Australian handicapping changes: Q&A

Stay up to date with the latest on any handicapping changes by signing up to Aussie Golfer with your email address on the right hand side of the page!

golf+bagToday we address some of the questions Aussie Golfer has been asked concerning the new handicapping system. The system will be introduced across Australia over the next few months.

More handicapping changes Q&A

1. When the new system is introduced, will a person’s handicap be assessed on his/her previous 20 games from date of introduction or will it be based on his/her next 20 games from date of introduction?
Upon introduction your new handicap will be based on your previous 20 rounds already in the system. Of these 20, your 10 best rounds will be used to calculate your new handicap based on the method outlined here.

2. I am interested in your thoughts if you think peoples handicap’s will go up with this new system, go down or do you will stay about the same?
Golf Australia have said that they would not introduce the new system if all handicaps will stay the same. Some will change significantly when introduced but it will be a far better representation of their golfing ability as a trend over the past 20 rounds. In general, there will be some go up, some go down and some that stay the same!

3. Why do you multiply by .96? Is this number the course rating?
This mysterious 0.96 multiplication is a little complicated but it essentially negates a small advantage a golfer with a high handicap has over a golfer with a low handicap under the new system. All the mathematical details are outlined further here if you are that way inclined. The course rating is an altogether different fish. All course ratings will be changed in a few years but for the time being, your current Australian Course Rating (ACR) will be used.

4. How often does your handicap update? Every 20 rounds?
No. For the moment your handicap will be recalculated immediately after every round. When a new round is entered, the previous 21st round will be excluded from the new handicap calculation. This will change in the future with updates becoming less frequent to enable the handicap to be adjusted according to your score trend rather than “one-off” good or bad rounds.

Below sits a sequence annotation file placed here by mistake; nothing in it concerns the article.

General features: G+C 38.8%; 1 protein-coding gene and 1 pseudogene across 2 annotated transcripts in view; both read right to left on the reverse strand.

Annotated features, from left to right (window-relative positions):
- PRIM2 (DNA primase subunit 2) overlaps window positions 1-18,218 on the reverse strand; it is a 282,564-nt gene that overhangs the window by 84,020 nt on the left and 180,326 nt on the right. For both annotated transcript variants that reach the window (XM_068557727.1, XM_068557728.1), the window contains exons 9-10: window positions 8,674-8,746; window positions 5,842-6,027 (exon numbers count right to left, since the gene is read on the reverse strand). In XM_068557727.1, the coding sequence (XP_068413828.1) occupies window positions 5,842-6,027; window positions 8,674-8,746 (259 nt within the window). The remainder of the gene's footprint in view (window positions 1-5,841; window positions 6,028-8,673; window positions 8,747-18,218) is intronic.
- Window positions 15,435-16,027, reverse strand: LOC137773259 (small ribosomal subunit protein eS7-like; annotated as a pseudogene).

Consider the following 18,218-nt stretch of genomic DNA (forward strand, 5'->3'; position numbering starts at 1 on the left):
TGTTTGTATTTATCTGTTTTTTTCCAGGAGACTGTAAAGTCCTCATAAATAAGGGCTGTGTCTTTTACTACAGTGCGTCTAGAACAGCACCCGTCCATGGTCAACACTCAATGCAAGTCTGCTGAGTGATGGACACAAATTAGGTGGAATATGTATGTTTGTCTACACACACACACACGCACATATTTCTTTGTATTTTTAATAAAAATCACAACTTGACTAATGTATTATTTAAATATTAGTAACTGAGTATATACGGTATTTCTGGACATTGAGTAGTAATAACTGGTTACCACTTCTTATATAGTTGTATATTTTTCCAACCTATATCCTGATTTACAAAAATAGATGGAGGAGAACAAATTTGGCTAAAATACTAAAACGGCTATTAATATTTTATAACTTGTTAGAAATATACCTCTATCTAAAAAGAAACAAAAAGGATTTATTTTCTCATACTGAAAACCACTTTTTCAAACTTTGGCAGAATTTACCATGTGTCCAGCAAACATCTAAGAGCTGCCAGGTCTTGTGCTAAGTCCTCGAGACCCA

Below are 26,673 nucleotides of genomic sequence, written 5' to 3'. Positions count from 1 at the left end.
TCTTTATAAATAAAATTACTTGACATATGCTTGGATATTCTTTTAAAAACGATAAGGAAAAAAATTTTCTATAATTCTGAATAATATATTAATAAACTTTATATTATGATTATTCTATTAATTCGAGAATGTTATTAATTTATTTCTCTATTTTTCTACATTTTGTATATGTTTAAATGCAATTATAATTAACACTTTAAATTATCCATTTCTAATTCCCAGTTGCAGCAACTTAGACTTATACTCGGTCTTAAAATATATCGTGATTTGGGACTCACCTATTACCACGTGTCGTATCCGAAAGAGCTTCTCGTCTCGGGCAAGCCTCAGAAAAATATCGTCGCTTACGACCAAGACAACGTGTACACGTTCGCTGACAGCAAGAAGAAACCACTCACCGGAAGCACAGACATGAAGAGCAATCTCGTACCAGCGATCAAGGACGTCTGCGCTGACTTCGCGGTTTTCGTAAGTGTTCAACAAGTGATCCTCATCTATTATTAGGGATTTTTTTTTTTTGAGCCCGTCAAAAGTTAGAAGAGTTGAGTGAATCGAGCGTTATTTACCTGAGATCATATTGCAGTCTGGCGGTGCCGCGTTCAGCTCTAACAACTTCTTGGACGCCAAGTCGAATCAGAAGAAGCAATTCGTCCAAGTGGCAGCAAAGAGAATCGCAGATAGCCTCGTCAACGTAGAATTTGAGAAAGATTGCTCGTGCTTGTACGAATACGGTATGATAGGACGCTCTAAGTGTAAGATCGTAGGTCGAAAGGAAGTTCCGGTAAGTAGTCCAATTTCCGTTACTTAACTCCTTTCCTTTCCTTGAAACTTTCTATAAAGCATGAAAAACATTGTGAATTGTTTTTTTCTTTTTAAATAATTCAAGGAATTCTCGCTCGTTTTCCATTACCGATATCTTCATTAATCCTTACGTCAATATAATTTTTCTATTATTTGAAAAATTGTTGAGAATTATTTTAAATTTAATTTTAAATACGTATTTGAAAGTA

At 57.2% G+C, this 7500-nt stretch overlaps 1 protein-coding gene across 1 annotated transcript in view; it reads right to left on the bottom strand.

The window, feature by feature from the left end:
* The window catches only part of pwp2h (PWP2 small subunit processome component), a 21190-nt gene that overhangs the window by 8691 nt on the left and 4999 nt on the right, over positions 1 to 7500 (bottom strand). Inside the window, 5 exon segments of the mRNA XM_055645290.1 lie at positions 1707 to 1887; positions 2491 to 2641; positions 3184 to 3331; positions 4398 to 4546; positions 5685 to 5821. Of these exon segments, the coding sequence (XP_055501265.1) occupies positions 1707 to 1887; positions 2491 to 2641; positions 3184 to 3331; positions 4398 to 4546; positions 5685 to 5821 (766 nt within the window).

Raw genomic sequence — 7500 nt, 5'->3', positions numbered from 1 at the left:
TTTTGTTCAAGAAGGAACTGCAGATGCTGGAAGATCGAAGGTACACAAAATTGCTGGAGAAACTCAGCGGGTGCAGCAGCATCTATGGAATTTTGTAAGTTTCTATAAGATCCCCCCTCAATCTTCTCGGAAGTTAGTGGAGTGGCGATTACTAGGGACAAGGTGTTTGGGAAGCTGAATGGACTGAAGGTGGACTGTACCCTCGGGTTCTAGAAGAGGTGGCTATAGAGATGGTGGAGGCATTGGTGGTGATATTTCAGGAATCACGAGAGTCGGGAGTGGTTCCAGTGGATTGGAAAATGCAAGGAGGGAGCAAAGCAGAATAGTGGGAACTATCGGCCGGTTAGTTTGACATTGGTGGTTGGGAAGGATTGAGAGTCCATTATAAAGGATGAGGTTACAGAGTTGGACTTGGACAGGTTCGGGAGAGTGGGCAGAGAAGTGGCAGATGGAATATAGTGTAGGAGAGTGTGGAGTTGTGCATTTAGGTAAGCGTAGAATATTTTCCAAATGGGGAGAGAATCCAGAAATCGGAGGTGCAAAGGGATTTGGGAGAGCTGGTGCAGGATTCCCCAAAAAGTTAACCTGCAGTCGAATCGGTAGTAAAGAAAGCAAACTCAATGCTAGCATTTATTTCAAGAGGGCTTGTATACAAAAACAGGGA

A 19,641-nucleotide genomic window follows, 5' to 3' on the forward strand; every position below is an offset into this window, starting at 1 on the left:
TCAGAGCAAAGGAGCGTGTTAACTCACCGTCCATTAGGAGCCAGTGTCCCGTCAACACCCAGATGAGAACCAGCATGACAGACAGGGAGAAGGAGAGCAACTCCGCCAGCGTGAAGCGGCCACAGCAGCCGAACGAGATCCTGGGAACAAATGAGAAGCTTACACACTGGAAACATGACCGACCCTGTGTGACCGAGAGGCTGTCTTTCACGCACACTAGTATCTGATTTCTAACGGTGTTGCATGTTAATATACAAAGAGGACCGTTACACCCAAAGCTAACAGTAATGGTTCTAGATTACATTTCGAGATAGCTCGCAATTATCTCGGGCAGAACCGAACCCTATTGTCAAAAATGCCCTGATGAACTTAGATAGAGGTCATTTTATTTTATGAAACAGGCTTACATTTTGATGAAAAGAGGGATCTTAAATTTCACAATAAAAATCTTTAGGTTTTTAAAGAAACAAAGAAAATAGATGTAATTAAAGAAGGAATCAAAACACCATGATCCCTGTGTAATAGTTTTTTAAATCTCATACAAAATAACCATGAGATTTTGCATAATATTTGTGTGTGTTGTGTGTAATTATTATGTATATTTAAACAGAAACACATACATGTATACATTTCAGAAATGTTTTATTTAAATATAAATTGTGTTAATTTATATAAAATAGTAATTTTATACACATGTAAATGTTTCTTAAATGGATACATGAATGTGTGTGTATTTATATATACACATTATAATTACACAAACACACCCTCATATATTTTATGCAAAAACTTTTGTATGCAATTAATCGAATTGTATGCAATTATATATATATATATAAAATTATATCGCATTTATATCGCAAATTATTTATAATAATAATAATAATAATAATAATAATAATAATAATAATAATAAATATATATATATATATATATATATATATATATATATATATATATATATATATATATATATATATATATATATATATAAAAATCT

5. Has that April date (first or thirtieth) been confirmed as yet or are we still in the dark?
We’re still in the dark.

For more information click on the other links below or see Golf Australia Handicapping.

More handicapping changes Q&A

8 thoughts on “Australian handicapping changes: Q&A

  • March 17, 2010 at 01:13
    Permalink

    Will Australian courses have a slope rating when the new handicap system commences?

    Reply
  • March 17, 2010 at 04:22
    Permalink

    Nope. Not yet. Slope ratings will be introduced over the coming few years once all courses have been re-rated.

    Reply
  • May 25, 2010 at 00:02
    Permalink

    what happens when you join a club and as a new member you do not have 10 -20 cards? How oftern do they calculate your handicap once you hve handed your x3 cards in? They started me on 40 and over the last 2 months it has gone down every week and now is sitting on 33?

    thx Lorna

    Reply
  • May 25, 2010 at 04:56
    Permalink

    When you have less than 20 cards the handicap system takes a smaller number of your lowest scores as outlined below.

    3 to 6 Lowest 1
    7 or 8 Lowest 2
    9 or 10 Lowest 3
    11 or 12 Lowest 4
    13 or 14 Lowest 5
    15 or 16 Lowest 6
    17 Lowest 7
    18 Lowest 8
    19 Lowest 9
    20 Lowest 10

    e.g. If you only have 7 cards, it takes you lowest 2 scores.

    Reply
  • November 8, 2010 at 05:24
    Permalink

    If you take the lowest 2 , do you divide by 2 , multiplied by 0.96 ?

    Reply
  • December 12, 2010 at 21:54
    Permalink

    What happens when you enter NCR or DSQ

    Reply
  • January 5, 2011 at 23:16
    Permalink

    Good question:

    1) In the case of NCR, the score will be deemed to be the equivalent of the worst score previously entered in the golfers last 19 rounds of golf.
    2) In the case of a DQ. The score will be entered as if the golfer did not DQ!

    This is probably the worst thing about the new system as contains some loopholes which some golfers will probably exploit in the Australian golf environment – which is a little different to the US one.

    Reply

Leave a Reply

Your email address will not be published.